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Canada offers $2.5 billion aid for embattled oilpatch, plans to expand credit

(OTTAWA) Canada will invest around $2.5 billion in measures to help the hard-hit oil and gas industry and is working to ensure vulnerable firms have access to more credit, Prime Minister Justin Trudeau said on Friday.

Canadian energy companies have urged Ottawa to free up credit and cash to help them cope with the coronavirus outbreak and rock-bottom oil prices.

Trudeau, saying energy sector workers faced “layers of calamity,” told reporters that Ottawa would invest $1.7 billion to help clean up orphan and abandoned oil and gas wells in energy-producing provinces across the country.

It will also set up a $750 million fund to cut emissions of gases such as methane.

“Our goal is to create immediate jobs in these provinces while helping companies avoid bankruptcy and supporting our environmental targets,” he told a daily briefing, saying the measures would maintain around 10,000 jobs.

Alberta Premier Jason Kenney said last week the province’s energy sector needed up to $30 billion in liquidity.

Trudeau said the federal government was working to expand credit support for at-risk medium-sized energy firms.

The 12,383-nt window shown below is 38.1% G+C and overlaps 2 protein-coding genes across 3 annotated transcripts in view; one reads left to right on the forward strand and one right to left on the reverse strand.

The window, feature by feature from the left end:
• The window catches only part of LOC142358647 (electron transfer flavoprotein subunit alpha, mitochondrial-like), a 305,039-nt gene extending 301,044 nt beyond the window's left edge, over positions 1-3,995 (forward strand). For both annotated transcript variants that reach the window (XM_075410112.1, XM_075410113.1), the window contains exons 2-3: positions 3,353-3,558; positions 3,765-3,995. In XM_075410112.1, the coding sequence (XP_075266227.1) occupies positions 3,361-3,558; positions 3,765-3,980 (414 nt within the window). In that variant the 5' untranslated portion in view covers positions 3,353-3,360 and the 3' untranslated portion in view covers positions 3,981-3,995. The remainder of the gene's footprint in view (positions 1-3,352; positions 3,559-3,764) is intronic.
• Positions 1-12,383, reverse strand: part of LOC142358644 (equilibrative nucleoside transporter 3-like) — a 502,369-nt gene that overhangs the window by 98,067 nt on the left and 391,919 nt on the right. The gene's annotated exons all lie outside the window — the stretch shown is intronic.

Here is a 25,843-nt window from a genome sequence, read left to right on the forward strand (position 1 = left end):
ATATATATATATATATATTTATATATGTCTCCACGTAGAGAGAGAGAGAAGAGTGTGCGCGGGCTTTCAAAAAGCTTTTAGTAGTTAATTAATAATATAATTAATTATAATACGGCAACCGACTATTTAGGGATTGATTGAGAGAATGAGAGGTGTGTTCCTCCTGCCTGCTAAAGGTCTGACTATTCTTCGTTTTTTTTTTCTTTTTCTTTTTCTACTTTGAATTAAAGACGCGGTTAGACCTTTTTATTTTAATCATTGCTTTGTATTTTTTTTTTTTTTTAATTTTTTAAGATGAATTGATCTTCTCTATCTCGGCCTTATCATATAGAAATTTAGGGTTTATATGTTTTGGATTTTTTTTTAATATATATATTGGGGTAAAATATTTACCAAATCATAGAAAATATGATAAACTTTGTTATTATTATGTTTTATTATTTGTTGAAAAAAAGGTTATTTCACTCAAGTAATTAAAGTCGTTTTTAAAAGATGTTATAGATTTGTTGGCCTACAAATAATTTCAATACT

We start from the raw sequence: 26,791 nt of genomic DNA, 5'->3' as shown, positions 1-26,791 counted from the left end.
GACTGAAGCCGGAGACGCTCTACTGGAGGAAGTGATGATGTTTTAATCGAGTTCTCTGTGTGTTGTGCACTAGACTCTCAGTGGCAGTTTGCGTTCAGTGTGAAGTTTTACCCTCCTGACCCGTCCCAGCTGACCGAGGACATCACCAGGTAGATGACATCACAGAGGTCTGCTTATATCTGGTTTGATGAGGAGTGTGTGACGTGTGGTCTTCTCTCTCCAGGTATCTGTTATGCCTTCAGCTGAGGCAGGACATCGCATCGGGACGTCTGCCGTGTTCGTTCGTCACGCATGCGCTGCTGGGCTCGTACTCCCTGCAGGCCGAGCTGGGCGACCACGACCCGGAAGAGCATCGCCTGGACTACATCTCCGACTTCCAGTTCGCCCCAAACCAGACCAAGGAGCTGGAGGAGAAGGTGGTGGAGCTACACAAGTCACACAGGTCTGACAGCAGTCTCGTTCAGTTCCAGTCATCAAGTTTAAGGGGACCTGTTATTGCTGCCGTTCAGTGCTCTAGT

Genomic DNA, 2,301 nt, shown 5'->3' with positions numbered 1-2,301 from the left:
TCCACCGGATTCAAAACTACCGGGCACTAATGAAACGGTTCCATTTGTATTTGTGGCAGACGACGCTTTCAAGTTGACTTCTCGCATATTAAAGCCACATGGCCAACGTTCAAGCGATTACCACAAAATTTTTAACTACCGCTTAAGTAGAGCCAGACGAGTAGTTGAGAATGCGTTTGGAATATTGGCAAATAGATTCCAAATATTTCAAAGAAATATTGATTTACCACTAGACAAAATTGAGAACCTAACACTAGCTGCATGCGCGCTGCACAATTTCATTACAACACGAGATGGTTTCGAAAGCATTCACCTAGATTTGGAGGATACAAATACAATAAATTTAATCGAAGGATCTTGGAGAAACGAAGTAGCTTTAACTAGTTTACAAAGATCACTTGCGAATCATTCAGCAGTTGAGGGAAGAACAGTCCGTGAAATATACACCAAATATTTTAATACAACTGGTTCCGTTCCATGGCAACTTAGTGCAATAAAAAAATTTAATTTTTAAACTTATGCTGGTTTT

Officials would study the energy industry and see whether more help was needed, he added.

Ottawa will also give $962 million to regional development agencies to help small businesses and invest another $500 million to support the arts, culture and sports sector.

Morneau has also promised aid to the airline and tourism sectors.

Finance ministry officials told unions representing airline workers on Wednesday they are mulling whether to provide low-interest repayable loans to companies, said two sources familiar with the matter.

The loans would be used to protect companies from insolvency, although no final decision had been taken, the sources said.

“I think what the government is trying to avoid is a flood into insolvency court,” one of the sources said.

Air Canada, the country’s largest carrier, has said it intends to adopt a separate government wage subsidy for its 36,000 Canada-based workforce, in a bid to keep its employees on payroll.

Source: Reuters | This text was excerpted from the media outlet cited on April 17, 2020 and is provided to Noia members for information purposes only. Any opinion expressed therein is neither attributable to nor endorsed by Noia.